The recommendations focus on promoting inclusive and sustainable growth through enhancing the role of micro, small and medium-sized enterprises (MSMEs) in bi-regional economic relations.

The presentation took place during the seminar “The future is today: The European Union and the Americas facing a unique opportunity”, organized by the Euroamerica Foundation at the European Parliament in Brussels, with the participation of EU high-level authorities.

The Business recommendations are a result of the EU-LAC Business Forum, which took place in Mexico City on 12th October 2017 with around 200 participants from the business community, and financial institutions, as well as policy makers and academics from both sides. The event proved to be a successful example of economic diplomacy in a challenging bi-regional political environment which ultimately lead to the postponement of the EU-CEL that was planned for last month.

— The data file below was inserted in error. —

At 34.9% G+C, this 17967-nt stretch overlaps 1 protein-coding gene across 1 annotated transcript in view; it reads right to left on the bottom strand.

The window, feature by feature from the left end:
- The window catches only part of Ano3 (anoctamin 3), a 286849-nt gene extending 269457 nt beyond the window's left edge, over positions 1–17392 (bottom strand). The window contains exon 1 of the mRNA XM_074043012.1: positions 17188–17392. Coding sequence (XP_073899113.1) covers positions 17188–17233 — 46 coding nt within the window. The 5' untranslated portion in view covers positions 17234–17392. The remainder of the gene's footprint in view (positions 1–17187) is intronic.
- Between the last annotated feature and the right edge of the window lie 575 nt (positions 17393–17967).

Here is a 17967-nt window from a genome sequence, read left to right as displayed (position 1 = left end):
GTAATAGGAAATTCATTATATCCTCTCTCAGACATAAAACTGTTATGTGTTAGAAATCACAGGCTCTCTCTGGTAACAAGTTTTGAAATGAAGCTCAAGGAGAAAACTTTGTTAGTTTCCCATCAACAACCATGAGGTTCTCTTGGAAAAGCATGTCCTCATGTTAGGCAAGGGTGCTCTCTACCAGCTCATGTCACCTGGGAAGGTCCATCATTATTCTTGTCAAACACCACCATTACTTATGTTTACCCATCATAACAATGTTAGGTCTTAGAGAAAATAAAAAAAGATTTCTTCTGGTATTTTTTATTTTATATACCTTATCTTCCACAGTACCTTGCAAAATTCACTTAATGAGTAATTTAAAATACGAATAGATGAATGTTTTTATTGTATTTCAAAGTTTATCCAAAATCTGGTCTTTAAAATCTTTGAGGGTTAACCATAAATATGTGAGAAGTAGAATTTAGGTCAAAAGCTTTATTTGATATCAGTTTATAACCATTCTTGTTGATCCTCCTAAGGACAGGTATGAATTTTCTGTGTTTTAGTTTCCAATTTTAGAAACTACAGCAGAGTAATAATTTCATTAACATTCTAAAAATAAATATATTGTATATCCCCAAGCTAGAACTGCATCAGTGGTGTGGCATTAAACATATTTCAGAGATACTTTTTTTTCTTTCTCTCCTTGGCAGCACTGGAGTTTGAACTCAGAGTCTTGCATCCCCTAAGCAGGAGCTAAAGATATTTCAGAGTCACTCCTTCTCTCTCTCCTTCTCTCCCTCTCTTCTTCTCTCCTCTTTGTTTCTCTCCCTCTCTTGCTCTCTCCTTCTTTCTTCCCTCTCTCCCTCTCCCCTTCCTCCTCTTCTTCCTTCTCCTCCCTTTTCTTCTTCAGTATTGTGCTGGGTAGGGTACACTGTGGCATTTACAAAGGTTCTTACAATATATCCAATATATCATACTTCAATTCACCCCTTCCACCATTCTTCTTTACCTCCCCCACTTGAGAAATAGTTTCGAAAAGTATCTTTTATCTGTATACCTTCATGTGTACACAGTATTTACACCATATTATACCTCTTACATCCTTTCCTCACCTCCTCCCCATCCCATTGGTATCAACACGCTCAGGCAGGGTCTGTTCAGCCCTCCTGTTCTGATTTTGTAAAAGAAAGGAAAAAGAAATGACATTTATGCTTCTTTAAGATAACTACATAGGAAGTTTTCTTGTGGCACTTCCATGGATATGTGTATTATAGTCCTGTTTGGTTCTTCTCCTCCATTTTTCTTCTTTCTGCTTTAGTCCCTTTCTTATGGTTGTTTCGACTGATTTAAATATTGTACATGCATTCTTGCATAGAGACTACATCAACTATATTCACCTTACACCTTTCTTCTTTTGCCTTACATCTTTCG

Arnaldo Abruzzini, CEO of EUROCHAMBRES, said: “These recommendations are a testament to the private sector’s continued commitment to deepening EU-LAC economic relations. Business as usual would be a wasted opportunity for our regions in times of rising global protectionism and political volatility. We need greater continuity in our bi-regional economic agenda, more deliverables in terms of trade deals and their implementation and stronger joint leadership in shaping globalisation based on our shared values”.

Recommendations of the EU-LAC Business Forum